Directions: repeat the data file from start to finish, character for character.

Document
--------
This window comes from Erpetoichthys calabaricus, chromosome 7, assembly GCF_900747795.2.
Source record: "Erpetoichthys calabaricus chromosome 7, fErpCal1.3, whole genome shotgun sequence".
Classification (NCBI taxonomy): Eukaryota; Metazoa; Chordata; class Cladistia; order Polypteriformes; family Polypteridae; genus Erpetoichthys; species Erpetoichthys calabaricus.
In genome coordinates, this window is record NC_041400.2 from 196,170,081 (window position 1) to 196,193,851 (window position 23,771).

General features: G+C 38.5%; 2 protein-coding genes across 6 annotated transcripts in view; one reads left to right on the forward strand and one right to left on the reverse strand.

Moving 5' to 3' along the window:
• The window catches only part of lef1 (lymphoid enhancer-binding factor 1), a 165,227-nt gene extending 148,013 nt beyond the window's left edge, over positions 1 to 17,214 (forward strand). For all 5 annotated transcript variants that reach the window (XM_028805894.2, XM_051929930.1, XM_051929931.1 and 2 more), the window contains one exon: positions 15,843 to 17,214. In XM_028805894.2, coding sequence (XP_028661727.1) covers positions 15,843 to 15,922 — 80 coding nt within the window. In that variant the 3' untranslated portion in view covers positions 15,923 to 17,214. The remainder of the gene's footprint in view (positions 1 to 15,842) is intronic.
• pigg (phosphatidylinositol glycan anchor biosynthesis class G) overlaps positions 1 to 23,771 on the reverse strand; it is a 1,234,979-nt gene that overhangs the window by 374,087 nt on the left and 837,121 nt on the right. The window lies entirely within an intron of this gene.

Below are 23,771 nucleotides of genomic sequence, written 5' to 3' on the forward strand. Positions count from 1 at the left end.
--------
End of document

This window comes from Erpetoichthys calabaricus, chromosome 7, assembly GCF_900747795.2.
Source record: "Erpetoichthys calabaricus chromosome 7, fErpCal1.3, whole genome shotgun sequence".
Classification (NCBI taxonomy): Eukaryota; Metazoa; Chordata; class Cladistia; order Polypteriformes; family Polypteridae; genus Erpetoichthys; species Erpetoichthys calabaricus.
In genome coordinates, this window is record NC_041400.2 from 196,170,081 (window position 1) to 196,193,851 (window position 23,771).

General features: G+C 38.5%; 2 protein-coding genes across 6 annotated transcripts in view; one reads left to right on the forward strand and one right to left on the reverse strand.

Moving 5' to 3' along the window:
• The window catches only part of lef1 (lymphoid enhancer-binding factor 1), a 165,227-nt gene extending 148,013 nt beyond the window's left edge, over positions 1 to 17,214 (forward strand). For all 5 annotated transcript variants that reach the window (XM_028805894.2, XM_051929930.1, XM_051929931.1 and 2 more), the window contains one exon: positions 15,843 to 17,214. In XM_028805894.2, coding sequence (XP_028661727.1) covers positions 15,843 to 15,922 — 80 coding nt within the window. In that variant the 3' untranslated portion in view covers positions 15,923 to 17,214. The remainder of the gene's footprint in view (positions 1 to 15,842) is intronic.
• pigg (phosphatidylinositol glycan anchor biosynthesis class G) overlaps positions 1 to 23,771 on the reverse strand; it is a 1,234,979-nt gene that overhangs the window by 374,087 nt on the left and 837,121 nt on the right. The window lies entirely within an intron of this gene.

Below are 23,771 nucleotides of genomic sequence, written 5' to 3' on the forward strand. Positions count from 1 at the left end.